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Suggested Citation:"Private Initiatives." Institute of Medicine. 1990. Clinical Practice Guidelines: Directions for a New Program. Washington, DC: The National Academies Press. doi: 10.17226/1626.
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Page 23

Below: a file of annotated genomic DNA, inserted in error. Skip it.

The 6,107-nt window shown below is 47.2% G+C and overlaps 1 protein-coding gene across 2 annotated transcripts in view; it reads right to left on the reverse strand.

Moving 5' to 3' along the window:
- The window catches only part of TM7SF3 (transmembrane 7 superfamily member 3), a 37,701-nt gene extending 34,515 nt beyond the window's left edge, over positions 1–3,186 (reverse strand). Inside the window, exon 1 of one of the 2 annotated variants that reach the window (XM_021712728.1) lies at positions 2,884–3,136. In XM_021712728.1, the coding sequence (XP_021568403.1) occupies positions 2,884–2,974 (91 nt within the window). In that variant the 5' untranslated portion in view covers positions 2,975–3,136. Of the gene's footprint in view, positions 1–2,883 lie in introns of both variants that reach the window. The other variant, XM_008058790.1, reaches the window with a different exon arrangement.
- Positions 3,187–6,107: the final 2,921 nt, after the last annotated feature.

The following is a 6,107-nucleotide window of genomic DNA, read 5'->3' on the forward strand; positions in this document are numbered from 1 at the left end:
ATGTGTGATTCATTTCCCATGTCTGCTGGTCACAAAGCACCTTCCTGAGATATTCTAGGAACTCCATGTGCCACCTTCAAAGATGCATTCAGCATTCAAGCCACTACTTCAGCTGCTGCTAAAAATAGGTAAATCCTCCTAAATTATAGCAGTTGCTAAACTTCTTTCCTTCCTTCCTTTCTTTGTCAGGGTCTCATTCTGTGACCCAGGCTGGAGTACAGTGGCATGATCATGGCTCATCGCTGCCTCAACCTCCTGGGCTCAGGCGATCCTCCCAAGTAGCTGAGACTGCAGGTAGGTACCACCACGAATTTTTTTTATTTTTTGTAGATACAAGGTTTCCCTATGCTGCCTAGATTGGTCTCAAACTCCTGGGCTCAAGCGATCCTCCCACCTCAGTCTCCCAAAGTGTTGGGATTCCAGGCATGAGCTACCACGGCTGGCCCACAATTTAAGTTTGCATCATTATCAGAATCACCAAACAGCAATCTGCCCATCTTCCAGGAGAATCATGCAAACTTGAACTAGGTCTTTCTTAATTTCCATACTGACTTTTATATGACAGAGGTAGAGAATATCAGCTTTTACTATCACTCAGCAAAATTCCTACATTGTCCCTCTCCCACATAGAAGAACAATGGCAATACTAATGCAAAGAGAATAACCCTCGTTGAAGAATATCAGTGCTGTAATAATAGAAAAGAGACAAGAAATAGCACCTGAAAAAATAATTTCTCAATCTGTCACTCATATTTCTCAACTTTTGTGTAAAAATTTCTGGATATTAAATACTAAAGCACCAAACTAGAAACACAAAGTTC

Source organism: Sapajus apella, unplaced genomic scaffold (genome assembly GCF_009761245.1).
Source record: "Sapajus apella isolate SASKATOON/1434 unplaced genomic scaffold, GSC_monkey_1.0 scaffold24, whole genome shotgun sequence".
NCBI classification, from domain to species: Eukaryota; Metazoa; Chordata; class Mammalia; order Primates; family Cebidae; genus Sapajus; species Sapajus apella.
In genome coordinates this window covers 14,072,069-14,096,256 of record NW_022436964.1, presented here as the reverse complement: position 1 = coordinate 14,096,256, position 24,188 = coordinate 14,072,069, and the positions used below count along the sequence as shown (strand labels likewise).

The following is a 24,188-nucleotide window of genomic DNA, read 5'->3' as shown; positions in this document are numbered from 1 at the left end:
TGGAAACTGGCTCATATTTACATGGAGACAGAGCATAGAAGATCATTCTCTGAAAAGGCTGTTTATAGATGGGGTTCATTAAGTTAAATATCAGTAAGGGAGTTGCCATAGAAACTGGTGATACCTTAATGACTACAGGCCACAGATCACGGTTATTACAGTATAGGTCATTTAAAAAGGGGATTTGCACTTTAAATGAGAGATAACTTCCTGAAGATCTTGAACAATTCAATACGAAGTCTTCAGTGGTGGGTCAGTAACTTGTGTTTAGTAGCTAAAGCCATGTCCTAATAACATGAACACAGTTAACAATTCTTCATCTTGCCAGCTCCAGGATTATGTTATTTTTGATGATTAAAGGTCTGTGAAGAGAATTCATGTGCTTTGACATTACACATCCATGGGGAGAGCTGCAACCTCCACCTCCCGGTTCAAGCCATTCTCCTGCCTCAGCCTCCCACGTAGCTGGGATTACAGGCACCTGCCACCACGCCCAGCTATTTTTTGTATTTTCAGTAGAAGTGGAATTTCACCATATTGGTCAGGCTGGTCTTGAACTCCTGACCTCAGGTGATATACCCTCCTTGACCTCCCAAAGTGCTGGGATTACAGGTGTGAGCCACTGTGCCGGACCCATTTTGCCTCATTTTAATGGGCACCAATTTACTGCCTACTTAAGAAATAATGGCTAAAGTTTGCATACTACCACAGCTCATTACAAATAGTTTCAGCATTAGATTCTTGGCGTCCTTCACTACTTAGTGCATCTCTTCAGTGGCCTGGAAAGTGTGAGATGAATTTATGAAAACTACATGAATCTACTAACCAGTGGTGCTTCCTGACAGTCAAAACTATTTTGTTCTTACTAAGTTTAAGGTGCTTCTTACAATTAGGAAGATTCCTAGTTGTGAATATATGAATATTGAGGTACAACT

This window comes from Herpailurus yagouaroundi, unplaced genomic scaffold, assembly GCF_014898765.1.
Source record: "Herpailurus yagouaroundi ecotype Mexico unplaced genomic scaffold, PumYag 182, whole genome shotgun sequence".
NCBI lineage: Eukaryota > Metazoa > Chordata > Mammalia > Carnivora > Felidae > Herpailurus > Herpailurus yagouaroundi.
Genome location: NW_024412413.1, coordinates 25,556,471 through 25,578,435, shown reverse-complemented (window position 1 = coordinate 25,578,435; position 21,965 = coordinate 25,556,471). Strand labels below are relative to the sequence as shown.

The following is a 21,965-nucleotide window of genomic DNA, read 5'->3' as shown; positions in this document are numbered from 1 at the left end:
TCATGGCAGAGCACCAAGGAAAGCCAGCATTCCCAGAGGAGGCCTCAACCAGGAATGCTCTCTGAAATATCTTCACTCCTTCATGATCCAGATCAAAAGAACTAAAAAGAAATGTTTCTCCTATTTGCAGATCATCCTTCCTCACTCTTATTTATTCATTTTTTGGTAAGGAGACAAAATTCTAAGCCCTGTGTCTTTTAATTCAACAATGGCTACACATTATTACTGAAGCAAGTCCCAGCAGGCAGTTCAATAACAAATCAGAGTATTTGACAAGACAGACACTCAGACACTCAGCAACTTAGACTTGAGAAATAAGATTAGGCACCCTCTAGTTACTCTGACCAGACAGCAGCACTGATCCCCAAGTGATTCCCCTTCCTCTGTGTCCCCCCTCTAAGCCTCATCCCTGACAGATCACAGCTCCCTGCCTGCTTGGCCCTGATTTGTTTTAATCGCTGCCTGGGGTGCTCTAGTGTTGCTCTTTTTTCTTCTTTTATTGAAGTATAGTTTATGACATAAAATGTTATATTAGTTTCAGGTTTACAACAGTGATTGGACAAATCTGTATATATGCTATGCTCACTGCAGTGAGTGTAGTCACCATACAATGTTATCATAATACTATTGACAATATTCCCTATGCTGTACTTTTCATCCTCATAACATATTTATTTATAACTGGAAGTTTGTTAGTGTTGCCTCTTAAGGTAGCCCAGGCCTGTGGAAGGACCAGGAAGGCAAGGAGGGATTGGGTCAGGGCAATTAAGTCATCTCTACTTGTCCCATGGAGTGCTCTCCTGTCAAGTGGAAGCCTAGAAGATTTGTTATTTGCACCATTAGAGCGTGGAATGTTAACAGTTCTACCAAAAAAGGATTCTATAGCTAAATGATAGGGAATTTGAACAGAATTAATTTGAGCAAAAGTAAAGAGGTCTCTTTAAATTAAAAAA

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INTRODUCTION AND BACKGROUND 23 Private Initiatives Guidelines for clinical practice, broadly defined, are not new. The processes of organized clinical education require various sorts of guidelines as do the processes of professional licensure, board certification, quality assurance, utilization review, and other aspects of health services administration. However, in recent years, the interest in practice guidelines of the medical community and others has grown exponentially. The level of interest in guidelines is not all that has changed. Today, there is a much greater emphasis on formal procedures and methods for arriving at a more widely scrutinized and endorsed consensus about what is appropriate clinical practice. Among the medical groups involved for some years with the development of guidelines are the American Academy of Family Physicians, the American College of Cardiology, the American College of Physicians, and the American Society of Anesthesiologists. In the research community, the RAND Corporation has pioneered the development of important tools and strategies. Newer initiatives are being undertaken or planned by the American Board of Medical Specialties, the American Medical Association, the Council of Medical Specialty Societies, and the academic medical and health services research community. Insurers, health maintenance organizations (HMOs), utilization management firms, and similar organizations have not ignored the potential of practice guidelines as a basis for refusing payment for inappropriate care. For example, several years ago the Blue Cross and Blue Shield Association began its Medical Necessity Project, which supported and cooperated with researchers and some medical organizations in their efforts to identify obsolete procedures and set guidelines for the appropriate use of many diagnostic and treatment services. The Health Insurance Association of America recently established a similar function, and the Group Health Association of America has been sponsoring programs on guidelines development. Furthermore, individual members of each of these associations are involved in additional efforts to develop or adapt practice guidelines to meet the needs of their different health plans. In addition, the activities of dozens of firms supplying utilization management services to health plan sponsors have focused attention on the quality, scope, and accessibility of the criteria they use to review care on a prospective or concurrent basis. The guidelines development efforts of private organizations are thus proceeding on many fronts. Some coordinating strategies are emerging, but important problems remain—unexplained conflicts among guidelines, neglected topics, lack of follow-up, and incomplete public disclosure of the evidence, participants, and methods used to develop sets of guidelines. There is no independent entity to certify that guidelines are sound in

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